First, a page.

The traditional "boot camp" for young offenders was "arguably the least successful sentence in the Western world", the principal Youth Court judge says.
"It made them healthier, fitter, faster, but they were still burglars, just harder to catch, " Judge Andrew Becroft said.
He said physical programmes backed up by mentoring and family support could work, but New Zealand's corrective training camps, which ran up till 2002, found 92 per cent of young attendees reoffended within a year.
"It was a spectacular, tragic, flawed, failure," he said.
The Government's proposed military-style activity camps, introduced this month as part of its 100-day urgency plan, has worried some justice and youth experts, who say overseas and local experience show military-style boot camps do not work.
Judge Becroft made it clear he was not commenting on government policy, but said any debate on the merits of a so-called "boot camp" must be clear on what was being discussed.
An outdoor, physically challenging programme run by quality instructors, combined with intense family therapy, drug and alcohol counselling, education and other support could be beneficial.
Kim Workman, of Reducing Crime and Punishment, said American experience showed that when the military-style "short, sharp, shock" approach was combined with mentoring and after-care, it still made no difference at all.
A physical programme based on a therapeutic model could be beneficial, he said, and there were already a handful of outdoor-based programmes in the country that were working well.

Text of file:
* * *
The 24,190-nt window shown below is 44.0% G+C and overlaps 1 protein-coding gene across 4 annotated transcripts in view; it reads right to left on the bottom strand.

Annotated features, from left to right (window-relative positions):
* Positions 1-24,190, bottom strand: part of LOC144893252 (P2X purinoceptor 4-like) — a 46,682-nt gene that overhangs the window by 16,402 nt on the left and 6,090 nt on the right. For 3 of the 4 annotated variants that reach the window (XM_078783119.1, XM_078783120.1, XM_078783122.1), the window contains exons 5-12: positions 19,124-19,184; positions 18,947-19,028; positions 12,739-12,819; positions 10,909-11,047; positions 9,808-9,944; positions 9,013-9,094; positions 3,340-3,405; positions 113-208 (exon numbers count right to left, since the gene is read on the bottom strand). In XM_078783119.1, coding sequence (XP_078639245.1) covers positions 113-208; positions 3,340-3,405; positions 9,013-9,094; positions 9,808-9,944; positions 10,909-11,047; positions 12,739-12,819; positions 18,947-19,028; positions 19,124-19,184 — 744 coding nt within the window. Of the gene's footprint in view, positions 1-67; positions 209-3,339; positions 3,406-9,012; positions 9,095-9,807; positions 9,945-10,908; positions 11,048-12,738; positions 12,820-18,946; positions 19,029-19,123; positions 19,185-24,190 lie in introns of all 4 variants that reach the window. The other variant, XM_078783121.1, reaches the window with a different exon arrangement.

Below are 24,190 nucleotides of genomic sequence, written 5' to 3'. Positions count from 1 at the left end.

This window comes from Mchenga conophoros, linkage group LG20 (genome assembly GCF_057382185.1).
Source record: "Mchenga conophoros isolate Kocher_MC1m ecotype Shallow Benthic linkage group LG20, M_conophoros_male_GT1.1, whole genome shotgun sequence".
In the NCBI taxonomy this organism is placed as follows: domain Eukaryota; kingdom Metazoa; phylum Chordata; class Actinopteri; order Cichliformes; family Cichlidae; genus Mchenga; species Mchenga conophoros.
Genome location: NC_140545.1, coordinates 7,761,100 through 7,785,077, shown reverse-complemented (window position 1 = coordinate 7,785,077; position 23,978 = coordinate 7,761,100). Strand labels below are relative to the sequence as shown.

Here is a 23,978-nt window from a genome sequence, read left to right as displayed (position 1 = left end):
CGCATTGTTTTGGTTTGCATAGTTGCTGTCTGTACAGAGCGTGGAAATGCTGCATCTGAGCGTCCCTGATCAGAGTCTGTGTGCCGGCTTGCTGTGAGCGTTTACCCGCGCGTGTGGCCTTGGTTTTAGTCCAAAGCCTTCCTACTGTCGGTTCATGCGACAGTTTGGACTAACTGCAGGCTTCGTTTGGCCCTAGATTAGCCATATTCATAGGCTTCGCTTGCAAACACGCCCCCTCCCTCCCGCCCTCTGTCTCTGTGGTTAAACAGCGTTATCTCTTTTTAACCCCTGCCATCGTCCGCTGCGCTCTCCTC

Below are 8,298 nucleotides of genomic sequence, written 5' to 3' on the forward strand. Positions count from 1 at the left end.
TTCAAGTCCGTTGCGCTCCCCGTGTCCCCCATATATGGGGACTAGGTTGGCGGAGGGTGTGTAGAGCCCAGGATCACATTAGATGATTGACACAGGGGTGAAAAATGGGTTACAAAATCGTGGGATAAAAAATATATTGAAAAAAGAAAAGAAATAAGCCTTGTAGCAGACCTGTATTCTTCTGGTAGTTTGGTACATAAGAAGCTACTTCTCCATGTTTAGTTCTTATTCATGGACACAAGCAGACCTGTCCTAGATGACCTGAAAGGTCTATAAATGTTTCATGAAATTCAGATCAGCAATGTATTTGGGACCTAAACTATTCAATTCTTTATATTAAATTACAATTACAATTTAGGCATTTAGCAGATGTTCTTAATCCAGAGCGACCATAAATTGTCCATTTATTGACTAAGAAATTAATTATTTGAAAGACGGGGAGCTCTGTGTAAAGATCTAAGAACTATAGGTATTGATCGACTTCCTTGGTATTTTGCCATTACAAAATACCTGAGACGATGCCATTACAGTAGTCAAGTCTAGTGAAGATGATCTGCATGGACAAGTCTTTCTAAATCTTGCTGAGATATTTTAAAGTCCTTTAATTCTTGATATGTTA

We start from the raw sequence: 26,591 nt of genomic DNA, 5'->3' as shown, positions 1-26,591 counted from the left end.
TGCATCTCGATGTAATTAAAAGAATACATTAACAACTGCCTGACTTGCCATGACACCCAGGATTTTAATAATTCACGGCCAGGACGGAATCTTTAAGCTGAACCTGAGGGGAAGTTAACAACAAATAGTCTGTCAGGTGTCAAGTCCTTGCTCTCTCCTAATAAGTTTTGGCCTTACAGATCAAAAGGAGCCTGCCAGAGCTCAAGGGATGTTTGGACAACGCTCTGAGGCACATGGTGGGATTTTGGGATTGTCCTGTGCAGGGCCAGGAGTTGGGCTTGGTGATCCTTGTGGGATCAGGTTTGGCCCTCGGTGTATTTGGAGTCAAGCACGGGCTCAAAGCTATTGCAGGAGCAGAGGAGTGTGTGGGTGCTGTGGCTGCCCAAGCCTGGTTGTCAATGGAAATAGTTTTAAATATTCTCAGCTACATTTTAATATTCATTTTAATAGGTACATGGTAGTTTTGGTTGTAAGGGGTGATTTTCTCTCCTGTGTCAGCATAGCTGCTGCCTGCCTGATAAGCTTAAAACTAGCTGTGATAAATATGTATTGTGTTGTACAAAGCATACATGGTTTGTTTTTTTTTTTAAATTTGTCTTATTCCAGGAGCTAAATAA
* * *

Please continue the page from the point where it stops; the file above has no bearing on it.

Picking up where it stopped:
Social Development Minister Paula Bennett agreed the old boot camps lacked the necessary follow-up support to work.
But the Government's proposed military-style activity camps would be followed by six to nine months of intensive mentoring, she said.
"At no point are we going to throw them in there, get them fit, beat them around a little bit and send them back on the street, that's just not it at all."
Ms Bennett has said the three-month camps for the country's 40 most dangerous young offenders would use army-type facilities and training methods to teach self-discipline, personal responsibility and community values as well as literacy, numeracy and drug and alcohol support.
Ms Bennett agreed the proposal was contentious and welcomed healthy public debate. She said she had been congratulated by police and army personnel who strongly support the scheme.
The policy is a favourite of Prime Minister John Key, who raised it in his state of the nation speech last year, talking about the "1000 ticking time bombs" of youth offenders on the streets.
Auckland University psychologist Ian Lambie agreed boot camps alone would not work but could be effective with long-term follow-up. He said the Defence Force would need support to deal with the highest-risk youths, and more skilled clinical psychologists and social workers were needed.
"At the end of the day, we've got an inadequate workforce," he said. "There's no specialist training in child and adolescent psychology in New Zealand and it's a gap."
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